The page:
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Discussion Starter · #1 · (Edited)
The 800cc formula is dead. MotoGP is set to return to 1000cc from 2012, according to a proposal submitted to the Grand Prix Commission at Valencia today. The 800cc bikes have received a deluge of criticism, almost from the moment they were introduced, and that deluge has finally buried them.

The decision has hinged upon a change of mind by the MSMA, the manufacturers association. So far, the manufacturers have been opposed to any changes to the MotoGP formula, partly because high costs of entry created a barrier to new entrants in the class, allowing the existing participants to dominate the class. But the high costs have taken their toll even on the existing manufacturers, and with the future of Suzuki in the class in doubt under the current rules, and even doubt about just how long Honda was prepared to continue, a change was almost inevitable. 2012 is the earliest date it is possible to make the change, as the current 5 year contract that exists between Dorna, the FIM and the MSMA expires at the end of 2011. That contract states that no changes may be made to the engine capacity without a unanimous decision by all of the manufacturers in the MSMA.

The initial proposal was to allow the use of production engines in prototype chassis, but the current proposal makes no mention of production engines at all. MotoMatters.com asked Herve Poncharal about the proposal, and asked whether this was to be production engines or not.

"Nobody's talking about production engines," Poncharal told us. "The Grand Prix Commission is thinking about going back to 1000cc engines. This is more than supported by Dorna, more than supported by Dorna, but the first reaction to this by MSMA is very very positive." The MSMA's new position has been the key difference, Poncharal pointed out, and the Monster Tech 3 Yamaha boss was delighted at this change of heart. "I'm really happy, I'm very happy about that. It looks like there is a consensus, but we have to take it day-by-day."

The fear is, of course, that a change in engine capacity would not be enough to cut costs, and merely create a new class of expensive prototypes. Poncharal said that this would not be allowed to happen: "The whole idea supported by everybody including the MSMA is to get the costs drastically down." Just how to ensure that is a different matter altogether, though. Poncharal admitted it would be difficult, but said that the Grand Prix Commission would not try to solve everything at once. Asked how to ensure that costs didn't once again spiral out of control, Poncharal replied "That's the next question. One day at a time!"
Taken from: http://www.motomatters.com/news/2009/11/07/motogp_back_to_1000cc_from_2012.html


Here are my thoughts:

1) Suppose they increase capacity in order to run the motors at a lower state of tune for the sake of longevity, what's to keep the manufacturers honest and prevent them from tweaking the 1000's like the 800's when competition gets stiff? Insane speeds were a concern in the 990 days and the 800's are already as fast as they were. Will they keep the 5 motor rule, or will there be an HP cap with dynoed and sealed motors?

2) If all the manufacturers agree to a 1000cc formula, could we see the change happen before the current Dorna/MSMA/FIM contract expires in 2012?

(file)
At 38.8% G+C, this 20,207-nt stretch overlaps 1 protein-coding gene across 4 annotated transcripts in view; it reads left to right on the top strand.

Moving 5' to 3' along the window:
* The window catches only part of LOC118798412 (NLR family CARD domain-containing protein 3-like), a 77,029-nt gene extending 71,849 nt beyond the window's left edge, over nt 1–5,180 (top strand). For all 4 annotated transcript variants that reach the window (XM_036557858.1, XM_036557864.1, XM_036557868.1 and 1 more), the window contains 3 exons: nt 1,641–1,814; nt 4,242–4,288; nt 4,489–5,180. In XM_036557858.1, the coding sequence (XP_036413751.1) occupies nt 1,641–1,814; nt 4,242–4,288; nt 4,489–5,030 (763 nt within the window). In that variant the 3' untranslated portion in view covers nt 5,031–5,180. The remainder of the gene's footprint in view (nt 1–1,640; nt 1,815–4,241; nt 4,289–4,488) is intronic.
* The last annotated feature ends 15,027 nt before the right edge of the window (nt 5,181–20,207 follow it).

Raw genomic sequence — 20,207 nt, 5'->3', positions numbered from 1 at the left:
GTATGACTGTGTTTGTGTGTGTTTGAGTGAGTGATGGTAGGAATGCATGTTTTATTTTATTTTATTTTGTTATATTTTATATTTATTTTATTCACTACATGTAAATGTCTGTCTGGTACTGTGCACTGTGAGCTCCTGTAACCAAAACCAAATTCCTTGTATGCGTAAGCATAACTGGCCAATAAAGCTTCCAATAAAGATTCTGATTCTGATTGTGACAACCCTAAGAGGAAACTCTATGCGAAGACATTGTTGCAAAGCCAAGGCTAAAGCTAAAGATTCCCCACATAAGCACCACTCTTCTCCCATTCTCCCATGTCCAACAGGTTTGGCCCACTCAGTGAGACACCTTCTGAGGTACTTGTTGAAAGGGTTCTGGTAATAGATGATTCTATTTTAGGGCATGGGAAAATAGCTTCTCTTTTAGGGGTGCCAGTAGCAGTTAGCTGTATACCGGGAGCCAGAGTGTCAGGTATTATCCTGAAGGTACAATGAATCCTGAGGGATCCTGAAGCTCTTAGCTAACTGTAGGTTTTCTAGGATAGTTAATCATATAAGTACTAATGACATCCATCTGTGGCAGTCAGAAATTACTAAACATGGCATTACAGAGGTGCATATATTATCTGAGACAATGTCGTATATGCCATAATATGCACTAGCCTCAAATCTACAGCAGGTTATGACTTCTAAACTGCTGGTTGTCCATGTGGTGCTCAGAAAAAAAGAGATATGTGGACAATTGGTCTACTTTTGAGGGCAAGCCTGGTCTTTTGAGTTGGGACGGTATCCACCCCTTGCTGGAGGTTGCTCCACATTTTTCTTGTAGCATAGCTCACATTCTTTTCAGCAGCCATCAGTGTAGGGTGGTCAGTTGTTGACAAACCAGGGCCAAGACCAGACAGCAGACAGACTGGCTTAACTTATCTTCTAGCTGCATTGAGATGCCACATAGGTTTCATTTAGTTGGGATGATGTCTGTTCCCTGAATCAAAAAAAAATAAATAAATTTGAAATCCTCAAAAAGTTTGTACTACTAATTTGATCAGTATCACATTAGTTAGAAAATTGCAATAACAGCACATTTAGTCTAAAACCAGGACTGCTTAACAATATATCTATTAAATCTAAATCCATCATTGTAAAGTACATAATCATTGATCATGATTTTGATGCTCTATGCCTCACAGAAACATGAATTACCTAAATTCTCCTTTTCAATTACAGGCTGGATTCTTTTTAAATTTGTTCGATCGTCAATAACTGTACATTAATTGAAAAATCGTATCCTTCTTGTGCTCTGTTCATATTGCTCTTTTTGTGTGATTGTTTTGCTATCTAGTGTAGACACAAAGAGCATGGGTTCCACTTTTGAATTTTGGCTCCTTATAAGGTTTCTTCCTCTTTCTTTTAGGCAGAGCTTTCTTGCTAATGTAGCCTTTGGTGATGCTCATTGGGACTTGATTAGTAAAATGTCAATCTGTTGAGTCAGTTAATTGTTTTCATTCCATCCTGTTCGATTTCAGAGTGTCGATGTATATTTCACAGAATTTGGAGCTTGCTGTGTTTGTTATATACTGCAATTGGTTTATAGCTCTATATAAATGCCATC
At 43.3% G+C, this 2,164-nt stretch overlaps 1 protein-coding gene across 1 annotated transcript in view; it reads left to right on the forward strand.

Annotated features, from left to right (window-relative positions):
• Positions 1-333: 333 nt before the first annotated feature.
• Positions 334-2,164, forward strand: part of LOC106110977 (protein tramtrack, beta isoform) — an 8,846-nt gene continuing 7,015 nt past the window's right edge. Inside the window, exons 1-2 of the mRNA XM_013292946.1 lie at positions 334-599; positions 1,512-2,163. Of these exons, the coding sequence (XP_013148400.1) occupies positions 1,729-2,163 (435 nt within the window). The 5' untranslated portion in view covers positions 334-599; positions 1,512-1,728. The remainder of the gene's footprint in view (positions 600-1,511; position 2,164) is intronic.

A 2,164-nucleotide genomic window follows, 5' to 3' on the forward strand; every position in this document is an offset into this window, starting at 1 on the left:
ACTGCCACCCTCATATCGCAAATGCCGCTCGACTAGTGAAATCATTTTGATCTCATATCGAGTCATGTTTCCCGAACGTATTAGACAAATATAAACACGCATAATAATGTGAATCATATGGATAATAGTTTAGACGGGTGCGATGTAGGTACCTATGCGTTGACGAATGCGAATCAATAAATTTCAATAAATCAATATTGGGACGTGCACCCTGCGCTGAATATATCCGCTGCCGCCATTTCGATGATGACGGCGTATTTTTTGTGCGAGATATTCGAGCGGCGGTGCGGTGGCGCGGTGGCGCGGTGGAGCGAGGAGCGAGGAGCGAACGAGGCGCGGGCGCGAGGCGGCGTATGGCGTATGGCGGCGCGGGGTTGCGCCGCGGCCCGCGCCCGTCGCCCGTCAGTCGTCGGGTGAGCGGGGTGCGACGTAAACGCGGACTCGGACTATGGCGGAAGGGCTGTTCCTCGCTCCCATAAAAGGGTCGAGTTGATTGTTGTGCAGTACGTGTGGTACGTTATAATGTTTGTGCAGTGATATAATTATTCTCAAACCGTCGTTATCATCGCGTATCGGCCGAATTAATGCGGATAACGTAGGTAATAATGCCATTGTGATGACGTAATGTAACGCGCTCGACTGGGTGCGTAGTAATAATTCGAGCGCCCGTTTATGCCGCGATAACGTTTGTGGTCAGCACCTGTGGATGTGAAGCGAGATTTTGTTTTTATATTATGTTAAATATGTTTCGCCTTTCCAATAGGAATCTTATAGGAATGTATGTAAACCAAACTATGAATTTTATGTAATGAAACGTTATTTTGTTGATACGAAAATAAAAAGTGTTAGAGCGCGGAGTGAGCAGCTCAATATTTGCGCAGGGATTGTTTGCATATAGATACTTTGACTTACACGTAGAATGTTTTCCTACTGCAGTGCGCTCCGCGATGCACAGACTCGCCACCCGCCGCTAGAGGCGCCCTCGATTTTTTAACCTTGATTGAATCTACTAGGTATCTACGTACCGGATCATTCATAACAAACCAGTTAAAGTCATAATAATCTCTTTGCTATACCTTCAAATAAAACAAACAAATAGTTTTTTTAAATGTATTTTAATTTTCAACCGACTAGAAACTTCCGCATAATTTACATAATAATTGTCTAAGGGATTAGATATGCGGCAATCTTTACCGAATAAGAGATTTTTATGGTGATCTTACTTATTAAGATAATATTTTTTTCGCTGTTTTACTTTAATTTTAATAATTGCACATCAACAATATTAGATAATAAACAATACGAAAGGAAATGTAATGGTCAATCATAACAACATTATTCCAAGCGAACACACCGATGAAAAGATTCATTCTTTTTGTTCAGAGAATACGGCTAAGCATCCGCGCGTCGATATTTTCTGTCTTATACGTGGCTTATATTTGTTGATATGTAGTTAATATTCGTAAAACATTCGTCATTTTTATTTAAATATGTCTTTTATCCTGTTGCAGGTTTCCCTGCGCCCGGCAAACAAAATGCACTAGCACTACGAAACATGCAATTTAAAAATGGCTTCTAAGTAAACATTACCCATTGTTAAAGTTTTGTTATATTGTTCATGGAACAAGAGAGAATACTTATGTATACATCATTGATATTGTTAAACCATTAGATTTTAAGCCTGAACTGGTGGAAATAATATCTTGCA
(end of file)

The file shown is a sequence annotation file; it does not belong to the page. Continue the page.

3) Everyone knows how much Rossi loved the "sweeter" power of the 990cc bikes. Could the change back to 1000cc be enough to keep him in the sport for just a bit longer or will he be ready to call it a career by then?

4) How would a liter formula affect the status quo of the 4 aliens, and would "exit speed" riders like Hayden come out level or on top of new school "corner speed" riders?



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matt p said:
Here are my thoughts:

1) Suppose they increase capacity in order to run the motors at a lower state of tune for the sake of longevity, what's to keep the manufacturers honest and prevent them from tweaking the 1000's like the 800's when competition gets stiff?
One word: Tires. The reason they didn't need such fancy electronics on the 990cc bikes is that tire technology has sort of leveled out over the past decade or so; while the tires of today are clearly better than five years ago, they are not a major leap in technology ahead of the old 990cc tires. As such, the brutal power of the bigger engines will be the limiting factor - nobody will have so much more power than the rest of the field, like Ducati did at the outset of the 800cc formula.

matt p said:
2) If all the manufacturers agree to a 1000cc formula, could we see the change happen before the current Dorna/MSMA/FIM contract expires in 2012?
One can only hope.

matt p said:
3) Everyone knows how much Rossi loved the "sweeter" power of the 990cc bikes. Could the change back to 1000cc be enough to keep him in the sport for just a bit longer or will he be ready to call it a career by then?
No, the manufacturers (even Honda, which pushed for the 800cc formula) are happy top be going back.

matt p said:
4) How would a liter formula affect the status quo of the 4 aliens, and would "exit speed" riders like Hayden come out level or on top of new school "corner speed" riders?
Probably not much - except for Lorenzo, who had not yet moved up to MotoGP, these are the same guys leading who were leading in 2006 - I know Stoner spent much of that year crashing, but everyone knew he was going to be good if he could get the front end to stick (he was on Michelins that year)
 
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